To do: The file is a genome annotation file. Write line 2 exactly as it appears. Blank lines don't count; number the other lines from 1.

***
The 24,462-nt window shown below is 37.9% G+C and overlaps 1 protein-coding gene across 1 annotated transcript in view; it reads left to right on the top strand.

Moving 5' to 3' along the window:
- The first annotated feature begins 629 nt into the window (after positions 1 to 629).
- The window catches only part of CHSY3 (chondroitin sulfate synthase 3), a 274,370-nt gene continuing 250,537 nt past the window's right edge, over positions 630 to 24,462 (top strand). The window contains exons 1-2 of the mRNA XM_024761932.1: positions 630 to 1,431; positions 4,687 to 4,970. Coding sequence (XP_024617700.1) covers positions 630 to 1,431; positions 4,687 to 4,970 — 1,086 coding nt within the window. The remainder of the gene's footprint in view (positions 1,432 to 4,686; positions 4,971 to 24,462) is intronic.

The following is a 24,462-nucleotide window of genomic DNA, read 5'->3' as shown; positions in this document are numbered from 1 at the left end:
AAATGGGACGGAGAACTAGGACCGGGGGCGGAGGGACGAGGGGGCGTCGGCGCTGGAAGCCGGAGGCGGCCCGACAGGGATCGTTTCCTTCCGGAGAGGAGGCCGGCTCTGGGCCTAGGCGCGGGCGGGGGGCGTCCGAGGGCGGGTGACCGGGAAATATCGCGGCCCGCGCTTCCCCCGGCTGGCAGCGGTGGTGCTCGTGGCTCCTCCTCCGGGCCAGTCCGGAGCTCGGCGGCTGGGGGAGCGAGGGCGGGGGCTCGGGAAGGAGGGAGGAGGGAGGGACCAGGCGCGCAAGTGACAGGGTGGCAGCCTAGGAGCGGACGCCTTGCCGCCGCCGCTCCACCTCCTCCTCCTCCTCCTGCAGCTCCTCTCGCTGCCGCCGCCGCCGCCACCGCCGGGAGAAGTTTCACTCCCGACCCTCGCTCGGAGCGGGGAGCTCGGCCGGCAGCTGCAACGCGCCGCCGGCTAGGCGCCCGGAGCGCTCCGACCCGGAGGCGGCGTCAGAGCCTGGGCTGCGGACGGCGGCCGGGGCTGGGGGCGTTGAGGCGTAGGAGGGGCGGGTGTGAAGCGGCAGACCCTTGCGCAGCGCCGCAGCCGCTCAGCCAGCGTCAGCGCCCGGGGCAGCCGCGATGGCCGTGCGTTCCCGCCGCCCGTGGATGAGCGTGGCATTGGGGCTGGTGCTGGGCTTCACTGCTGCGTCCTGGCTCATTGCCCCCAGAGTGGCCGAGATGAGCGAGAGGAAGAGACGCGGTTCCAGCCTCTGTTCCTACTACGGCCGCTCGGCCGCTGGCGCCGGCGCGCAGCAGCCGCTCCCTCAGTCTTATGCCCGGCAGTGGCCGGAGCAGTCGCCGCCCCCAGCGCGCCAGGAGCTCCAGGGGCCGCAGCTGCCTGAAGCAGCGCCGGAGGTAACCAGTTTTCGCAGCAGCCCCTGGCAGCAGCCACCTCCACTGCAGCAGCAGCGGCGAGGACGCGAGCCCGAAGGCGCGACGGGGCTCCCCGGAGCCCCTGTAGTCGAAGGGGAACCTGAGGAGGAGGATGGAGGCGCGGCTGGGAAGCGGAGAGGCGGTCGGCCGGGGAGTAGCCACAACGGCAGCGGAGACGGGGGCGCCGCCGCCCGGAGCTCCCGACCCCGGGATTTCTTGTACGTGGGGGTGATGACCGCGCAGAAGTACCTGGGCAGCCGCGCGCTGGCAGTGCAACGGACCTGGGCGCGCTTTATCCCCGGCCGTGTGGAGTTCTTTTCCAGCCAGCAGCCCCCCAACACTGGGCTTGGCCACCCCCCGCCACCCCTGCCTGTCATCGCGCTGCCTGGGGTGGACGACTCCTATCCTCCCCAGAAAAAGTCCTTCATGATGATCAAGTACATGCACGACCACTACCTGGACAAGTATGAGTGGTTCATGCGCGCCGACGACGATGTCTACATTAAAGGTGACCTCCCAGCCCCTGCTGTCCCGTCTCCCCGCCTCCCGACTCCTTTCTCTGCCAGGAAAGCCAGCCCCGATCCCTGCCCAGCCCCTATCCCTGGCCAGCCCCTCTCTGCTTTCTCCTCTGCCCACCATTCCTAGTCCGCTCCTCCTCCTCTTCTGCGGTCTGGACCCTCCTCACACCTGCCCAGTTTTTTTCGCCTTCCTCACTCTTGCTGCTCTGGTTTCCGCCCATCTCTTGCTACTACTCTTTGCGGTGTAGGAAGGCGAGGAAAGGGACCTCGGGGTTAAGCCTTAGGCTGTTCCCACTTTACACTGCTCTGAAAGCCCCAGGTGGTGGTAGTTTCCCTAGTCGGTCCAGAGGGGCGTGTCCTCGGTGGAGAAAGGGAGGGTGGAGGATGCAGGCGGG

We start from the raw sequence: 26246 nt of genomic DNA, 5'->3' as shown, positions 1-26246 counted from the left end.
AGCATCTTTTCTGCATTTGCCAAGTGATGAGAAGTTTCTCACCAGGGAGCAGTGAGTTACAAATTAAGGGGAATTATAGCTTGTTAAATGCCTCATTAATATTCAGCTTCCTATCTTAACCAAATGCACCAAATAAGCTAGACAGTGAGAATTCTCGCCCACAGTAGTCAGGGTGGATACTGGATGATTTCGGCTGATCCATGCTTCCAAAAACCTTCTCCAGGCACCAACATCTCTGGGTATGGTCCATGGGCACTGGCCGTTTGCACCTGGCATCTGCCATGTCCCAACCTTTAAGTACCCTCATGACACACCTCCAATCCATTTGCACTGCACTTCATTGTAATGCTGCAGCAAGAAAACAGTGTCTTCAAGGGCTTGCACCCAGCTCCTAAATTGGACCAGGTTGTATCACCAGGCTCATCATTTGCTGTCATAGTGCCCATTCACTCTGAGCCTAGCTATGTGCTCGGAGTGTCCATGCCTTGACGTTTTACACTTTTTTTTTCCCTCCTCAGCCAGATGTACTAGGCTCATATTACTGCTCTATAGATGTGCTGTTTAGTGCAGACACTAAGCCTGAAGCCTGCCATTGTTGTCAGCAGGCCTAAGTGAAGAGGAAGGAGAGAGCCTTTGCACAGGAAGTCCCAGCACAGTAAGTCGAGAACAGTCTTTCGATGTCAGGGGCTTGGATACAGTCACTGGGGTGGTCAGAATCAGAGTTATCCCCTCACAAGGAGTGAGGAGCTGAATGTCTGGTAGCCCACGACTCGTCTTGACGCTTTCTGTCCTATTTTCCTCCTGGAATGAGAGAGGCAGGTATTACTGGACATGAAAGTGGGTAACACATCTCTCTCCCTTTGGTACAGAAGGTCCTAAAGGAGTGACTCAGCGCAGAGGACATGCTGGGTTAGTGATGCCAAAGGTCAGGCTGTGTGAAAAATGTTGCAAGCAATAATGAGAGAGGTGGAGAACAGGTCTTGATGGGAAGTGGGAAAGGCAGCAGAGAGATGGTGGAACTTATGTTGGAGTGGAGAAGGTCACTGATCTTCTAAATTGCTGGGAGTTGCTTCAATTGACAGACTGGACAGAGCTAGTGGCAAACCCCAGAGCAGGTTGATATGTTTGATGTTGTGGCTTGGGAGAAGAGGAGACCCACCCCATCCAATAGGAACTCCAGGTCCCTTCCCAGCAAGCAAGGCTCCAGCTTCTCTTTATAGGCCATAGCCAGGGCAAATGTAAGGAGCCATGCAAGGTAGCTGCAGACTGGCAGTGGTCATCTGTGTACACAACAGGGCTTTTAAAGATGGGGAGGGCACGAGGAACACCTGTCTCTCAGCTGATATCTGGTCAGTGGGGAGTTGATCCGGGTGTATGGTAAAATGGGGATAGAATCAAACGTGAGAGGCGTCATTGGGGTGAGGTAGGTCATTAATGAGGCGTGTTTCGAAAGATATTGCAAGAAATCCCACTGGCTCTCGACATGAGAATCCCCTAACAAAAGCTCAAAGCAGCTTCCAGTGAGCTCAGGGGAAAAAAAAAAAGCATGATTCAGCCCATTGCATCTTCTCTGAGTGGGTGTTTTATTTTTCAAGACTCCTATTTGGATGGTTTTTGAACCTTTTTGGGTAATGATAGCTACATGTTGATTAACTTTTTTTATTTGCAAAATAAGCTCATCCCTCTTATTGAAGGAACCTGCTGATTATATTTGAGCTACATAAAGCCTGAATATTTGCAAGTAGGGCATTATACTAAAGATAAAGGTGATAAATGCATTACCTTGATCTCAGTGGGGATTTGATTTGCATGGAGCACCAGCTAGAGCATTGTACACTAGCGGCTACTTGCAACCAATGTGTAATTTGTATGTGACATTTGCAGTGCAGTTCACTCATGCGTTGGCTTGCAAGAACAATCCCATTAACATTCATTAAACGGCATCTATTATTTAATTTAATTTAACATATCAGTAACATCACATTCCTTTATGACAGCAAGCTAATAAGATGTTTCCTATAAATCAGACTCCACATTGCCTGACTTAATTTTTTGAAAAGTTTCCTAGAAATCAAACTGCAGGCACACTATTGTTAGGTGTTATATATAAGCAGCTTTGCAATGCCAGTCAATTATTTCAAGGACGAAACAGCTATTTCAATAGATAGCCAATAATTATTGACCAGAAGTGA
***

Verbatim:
Moving 5' to 3' along the window: